The Greenwich housing market had been cooling off significantly over the last 12-18 months – that was, until the government tried to keep everybody quarantined in Manhattan.
We had written several articles talking about how the market was imploding as far back as April 2019 and how, at the beginning of 2020, almost no houses in the area were being sold without concessions or price cuts.
The state of the union for Greenwich in January of this year was that sales listings were falling…
…and buyers were demanding discounts.
Now, thanks to the government mandated quarantine of New York City, interest in homes in the area has skyrocketed – no longer for luxury long term housing, but rather as short-term rental escapes from the pandemic’s epicenter in the city.
City-dwellers are now bidding up leases in the Connecticut town, which has suddenly become a hot spot for people who have the financial means to make their way out of the city, according to Bloomberg.
Joanne Mancuso, an agent at Houlihan Lawrence, said: “It kind of builds. You got a couple of calls, and then all of sudden, the flurry came in.”
A listing that she had been shopping for $32,000 per month – a 9,261 sq. foot house on North Street with a pool – recently found a tenant who was willing to pay 56% more than the list price. The owners had previously sought a yearlong tenant when they put the house on the market in January. There were no takers, despite 6 people looking at the house.
During the week of March 16, when NYC closed schools, interest in the home suddenly surged. Three offers came in over the course of just 48 hours. The owners went with the tenants who wanted to stay the longest: 10 weeks. The renters are a family, with their grandparents and children, from Manhattan who “wanted to get out [to Greenwich] as soon as possible”.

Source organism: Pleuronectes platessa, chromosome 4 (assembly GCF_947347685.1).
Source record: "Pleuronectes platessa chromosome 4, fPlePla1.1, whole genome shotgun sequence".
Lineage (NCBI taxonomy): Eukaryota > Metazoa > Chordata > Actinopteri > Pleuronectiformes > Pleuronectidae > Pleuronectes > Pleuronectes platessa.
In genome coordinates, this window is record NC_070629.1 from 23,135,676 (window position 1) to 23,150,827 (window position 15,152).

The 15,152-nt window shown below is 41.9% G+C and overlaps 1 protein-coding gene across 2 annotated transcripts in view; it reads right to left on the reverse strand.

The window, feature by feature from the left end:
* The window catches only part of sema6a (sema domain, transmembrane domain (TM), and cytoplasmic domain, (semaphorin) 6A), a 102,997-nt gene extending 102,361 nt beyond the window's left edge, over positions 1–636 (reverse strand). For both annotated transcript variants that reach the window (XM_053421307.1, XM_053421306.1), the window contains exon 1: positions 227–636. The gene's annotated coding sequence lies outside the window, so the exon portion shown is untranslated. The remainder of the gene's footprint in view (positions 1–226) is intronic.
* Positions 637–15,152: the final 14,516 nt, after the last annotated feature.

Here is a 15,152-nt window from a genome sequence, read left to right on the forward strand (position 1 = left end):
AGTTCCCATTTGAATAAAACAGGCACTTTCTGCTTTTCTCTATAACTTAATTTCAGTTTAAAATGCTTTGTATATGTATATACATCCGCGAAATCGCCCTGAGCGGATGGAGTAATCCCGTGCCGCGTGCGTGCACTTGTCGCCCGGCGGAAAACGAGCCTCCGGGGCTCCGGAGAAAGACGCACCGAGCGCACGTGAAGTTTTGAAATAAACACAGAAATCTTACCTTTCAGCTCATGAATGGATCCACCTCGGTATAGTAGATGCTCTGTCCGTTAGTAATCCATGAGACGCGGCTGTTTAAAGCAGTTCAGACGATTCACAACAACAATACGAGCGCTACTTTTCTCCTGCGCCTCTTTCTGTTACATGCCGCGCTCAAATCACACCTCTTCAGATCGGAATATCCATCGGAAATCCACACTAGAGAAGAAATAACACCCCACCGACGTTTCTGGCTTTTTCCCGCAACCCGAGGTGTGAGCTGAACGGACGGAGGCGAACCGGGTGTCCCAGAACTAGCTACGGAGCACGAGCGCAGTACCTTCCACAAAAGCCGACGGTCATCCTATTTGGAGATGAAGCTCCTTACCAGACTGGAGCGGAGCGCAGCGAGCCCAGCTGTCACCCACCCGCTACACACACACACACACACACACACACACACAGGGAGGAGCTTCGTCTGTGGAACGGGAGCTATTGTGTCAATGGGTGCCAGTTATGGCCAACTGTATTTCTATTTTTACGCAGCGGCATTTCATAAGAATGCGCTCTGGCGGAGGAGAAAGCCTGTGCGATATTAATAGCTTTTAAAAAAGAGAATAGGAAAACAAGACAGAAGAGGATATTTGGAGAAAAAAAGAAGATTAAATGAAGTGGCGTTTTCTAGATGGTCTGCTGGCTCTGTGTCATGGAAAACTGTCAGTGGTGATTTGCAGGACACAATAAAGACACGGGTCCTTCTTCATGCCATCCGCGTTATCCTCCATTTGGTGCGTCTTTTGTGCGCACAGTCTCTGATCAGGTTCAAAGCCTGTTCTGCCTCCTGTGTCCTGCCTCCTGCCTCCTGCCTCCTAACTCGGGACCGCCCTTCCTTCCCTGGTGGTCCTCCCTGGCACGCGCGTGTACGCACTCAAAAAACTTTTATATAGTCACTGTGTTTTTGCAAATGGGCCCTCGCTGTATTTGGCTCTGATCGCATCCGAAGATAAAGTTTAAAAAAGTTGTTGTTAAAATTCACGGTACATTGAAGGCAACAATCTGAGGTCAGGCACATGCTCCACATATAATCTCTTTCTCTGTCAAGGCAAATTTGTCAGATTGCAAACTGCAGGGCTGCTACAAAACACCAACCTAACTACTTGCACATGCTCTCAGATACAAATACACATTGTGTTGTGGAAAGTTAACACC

In March, 53 single family homes in Greenwich were leased, which is nearly double the 27 from March 2019. In about 25% of the deals, tenants agreed to pay above the asking rents.
So far in April, 32 lease agreements have been signed compared to 14 last year. Homes are being rented for an average of $15,172, up from $8,817. 5 of the 32 deals this month went off above the asking price. One 3,200 sq. foot home that was being listed for $8,000 per month found a tenant for $8,700.
Broker Blake Delany seems to think the rental interest could help sales later this year. It reduces the amount of homes available to buy and promotes living in the town, Delany said.
“Interest in the Greenwich market will have increased. A lot of tenants are going to see that living in the suburbs is quite nice.”